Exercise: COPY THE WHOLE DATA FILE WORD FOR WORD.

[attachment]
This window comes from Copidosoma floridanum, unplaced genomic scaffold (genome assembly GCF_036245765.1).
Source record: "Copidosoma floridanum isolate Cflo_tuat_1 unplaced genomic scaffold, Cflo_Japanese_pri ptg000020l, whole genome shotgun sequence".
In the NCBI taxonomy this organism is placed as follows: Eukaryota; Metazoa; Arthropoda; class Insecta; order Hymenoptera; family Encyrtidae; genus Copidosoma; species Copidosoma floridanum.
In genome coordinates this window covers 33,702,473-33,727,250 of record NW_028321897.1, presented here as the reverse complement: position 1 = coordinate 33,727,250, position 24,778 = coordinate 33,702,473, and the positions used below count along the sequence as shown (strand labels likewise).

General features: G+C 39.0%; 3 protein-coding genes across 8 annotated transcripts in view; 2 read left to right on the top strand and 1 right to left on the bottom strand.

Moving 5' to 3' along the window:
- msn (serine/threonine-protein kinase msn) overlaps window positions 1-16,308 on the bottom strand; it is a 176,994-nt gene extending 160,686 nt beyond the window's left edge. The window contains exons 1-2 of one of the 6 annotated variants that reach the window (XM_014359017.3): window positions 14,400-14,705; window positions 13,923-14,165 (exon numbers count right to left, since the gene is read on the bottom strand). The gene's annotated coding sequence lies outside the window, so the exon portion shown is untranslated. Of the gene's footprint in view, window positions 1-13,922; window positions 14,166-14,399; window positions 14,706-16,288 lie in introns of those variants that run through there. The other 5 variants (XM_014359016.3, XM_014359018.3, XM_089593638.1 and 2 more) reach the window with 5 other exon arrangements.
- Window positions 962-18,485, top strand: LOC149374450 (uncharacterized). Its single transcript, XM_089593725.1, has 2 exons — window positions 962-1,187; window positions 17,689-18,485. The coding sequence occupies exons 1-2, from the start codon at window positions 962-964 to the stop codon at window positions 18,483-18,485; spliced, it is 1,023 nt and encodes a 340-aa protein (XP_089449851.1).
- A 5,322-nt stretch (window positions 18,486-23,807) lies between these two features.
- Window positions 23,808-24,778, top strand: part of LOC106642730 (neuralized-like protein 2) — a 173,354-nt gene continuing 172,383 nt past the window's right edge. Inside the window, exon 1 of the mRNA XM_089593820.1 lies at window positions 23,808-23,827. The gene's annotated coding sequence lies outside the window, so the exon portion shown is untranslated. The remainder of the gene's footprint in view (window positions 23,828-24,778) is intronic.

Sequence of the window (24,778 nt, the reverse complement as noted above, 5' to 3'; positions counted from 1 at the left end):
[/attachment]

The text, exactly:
This window comes from Copidosoma floridanum, unplaced genomic scaffold (genome assembly GCF_036245765.1).
Source record: "Copidosoma floridanum isolate Cflo_tuat_1 unplaced genomic scaffold, Cflo_Japanese_pri ptg000020l, whole genome shotgun sequence".
In the NCBI taxonomy this organism is placed as follows: Eukaryota; Metazoa; Arthropoda; class Insecta; order Hymenoptera; family Encyrtidae; genus Copidosoma; species Copidosoma floridanum.
In genome coordinates this window covers 33,702,473-33,727,250 of record NW_028321897.1, presented here as the reverse complement: position 1 = coordinate 33,727,250, position 24,778 = coordinate 33,702,473, and the positions used below count along the sequence as shown (strand labels likewise).

General features: G+C 39.0%; 3 protein-coding genes across 8 annotated transcripts in view; 2 read left to right on the top strand and 1 right to left on the bottom strand.

Moving 5' to 3' along the window:
- msn (serine/threonine-protein kinase msn) overlaps window positions 1-16,308 on the bottom strand; it is a 176,994-nt gene extending 160,686 nt beyond the window's left edge. The window contains exons 1-2 of one of the 6 annotated variants that reach the window (XM_014359017.3): window positions 14,400-14,705; window positions 13,923-14,165 (exon numbers count right to left, since the gene is read on the bottom strand). The gene's annotated coding sequence lies outside the window, so the exon portion shown is untranslated. Of the gene's footprint in view, window positions 1-13,922; window positions 14,166-14,399; window positions 14,706-16,288 lie in introns of those variants that run through there. The other 5 variants (XM_014359016.3, XM_014359018.3, XM_089593638.1 and 2 more) reach the window with 5 other exon arrangements.
- Window positions 962-18,485, top strand: LOC149374450 (uncharacterized). Its single transcript, XM_089593725.1, has 2 exons — window positions 962-1,187; window positions 17,689-18,485. The coding sequence occupies exons 1-2, from the start codon at window positions 962-964 to the stop codon at window positions 18,483-18,485; spliced, it is 1,023 nt and encodes a 340-aa protein (XP_089449851.1).
- A 5,322-nt stretch (window positions 18,486-23,807) lies between these two features.
- Window positions 23,808-24,778, top strand: part of LOC106642730 (neuralized-like protein 2) — a 173,354-nt gene continuing 172,383 nt past the window's right edge. Inside the window, exon 1 of the mRNA XM_089593820.1 lies at window positions 23,808-23,827. The gene's annotated coding sequence lies outside the window, so the exon portion shown is untranslated. The remainder of the gene's footprint in view (window positions 23,828-24,778) is intronic.

Sequence of the window (24,778 nt, the reverse complement as noted above, 5' to 3'; positions counted from 1 at the left end):